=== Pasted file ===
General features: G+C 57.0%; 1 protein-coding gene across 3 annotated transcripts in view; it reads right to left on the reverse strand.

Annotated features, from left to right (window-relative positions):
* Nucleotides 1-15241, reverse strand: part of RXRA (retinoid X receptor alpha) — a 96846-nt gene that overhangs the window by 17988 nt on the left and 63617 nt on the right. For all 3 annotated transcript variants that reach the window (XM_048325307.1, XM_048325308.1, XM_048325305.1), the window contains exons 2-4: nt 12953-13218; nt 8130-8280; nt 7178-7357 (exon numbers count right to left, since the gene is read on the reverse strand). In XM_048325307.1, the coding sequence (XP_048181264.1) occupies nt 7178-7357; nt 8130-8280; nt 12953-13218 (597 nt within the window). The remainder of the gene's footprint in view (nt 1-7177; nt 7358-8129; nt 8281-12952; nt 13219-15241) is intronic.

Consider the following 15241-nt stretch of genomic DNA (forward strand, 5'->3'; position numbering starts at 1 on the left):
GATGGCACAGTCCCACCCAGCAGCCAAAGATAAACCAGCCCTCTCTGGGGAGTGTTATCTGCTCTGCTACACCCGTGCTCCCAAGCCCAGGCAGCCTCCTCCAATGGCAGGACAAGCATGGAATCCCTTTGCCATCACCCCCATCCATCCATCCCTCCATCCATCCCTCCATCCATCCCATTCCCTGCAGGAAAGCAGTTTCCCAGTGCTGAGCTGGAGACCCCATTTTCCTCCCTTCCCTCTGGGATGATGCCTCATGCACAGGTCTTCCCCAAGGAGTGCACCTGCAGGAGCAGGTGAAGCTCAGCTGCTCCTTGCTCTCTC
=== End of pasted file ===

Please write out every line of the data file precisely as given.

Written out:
General features: G+C 57.0%; 1 protein-coding gene across 3 annotated transcripts in view; it reads right to left on the reverse strand.

Annotated features, from left to right (window-relative positions):
* Nucleotides 1-15241, reverse strand: part of RXRA (retinoid X receptor alpha) — a 96846-nt gene that overhangs the window by 17988 nt on the left and 63617 nt on the right. For all 3 annotated transcript variants that reach the window (XM_048325307.1, XM_048325308.1, XM_048325305.1), the window contains exons 2-4: nt 12953-13218; nt 8130-8280; nt 7178-7357 (exon numbers count right to left, since the gene is read on the reverse strand). In XM_048325307.1, the coding sequence (XP_048181264.1) occupies nt 7178-7357; nt 8130-8280; nt 12953-13218 (597 nt within the window). The remainder of the gene's footprint in view (nt 1-7177; nt 7358-8129; nt 8281-12952; nt 13219-15241) is intronic.

Consider the following 15241-nt stretch of genomic DNA (forward strand, 5'->3'; position numbering starts at 1 on the left):
GATGGCACAGTCCCACCCAGCAGCCAAAGATAAACCAGCCCTCTCTGGGGAGTGTTATCTGCTCTGCTACACCCGTGCTCCCAAGCCCAGGCAGCCTCCTCCAATGGCAGGACAAGCATGGAATCCCTTTGCCATCACCCCCATCCATCCATCCCTCCATCCATCCCTCCATCCATCCCATTCCCTGCAGGAAAGCAGTTTCCCAGTGCTGAGCTGGAGACCCCATTTTCCTCCCTTCCCTCTGGGATGATGCCTCATGCACAGGTCTTCCCCAAGGAGTGCACCTGCAGGAGCAGGTGAAGCTCAGCTGCTCCTTGCTCTCTC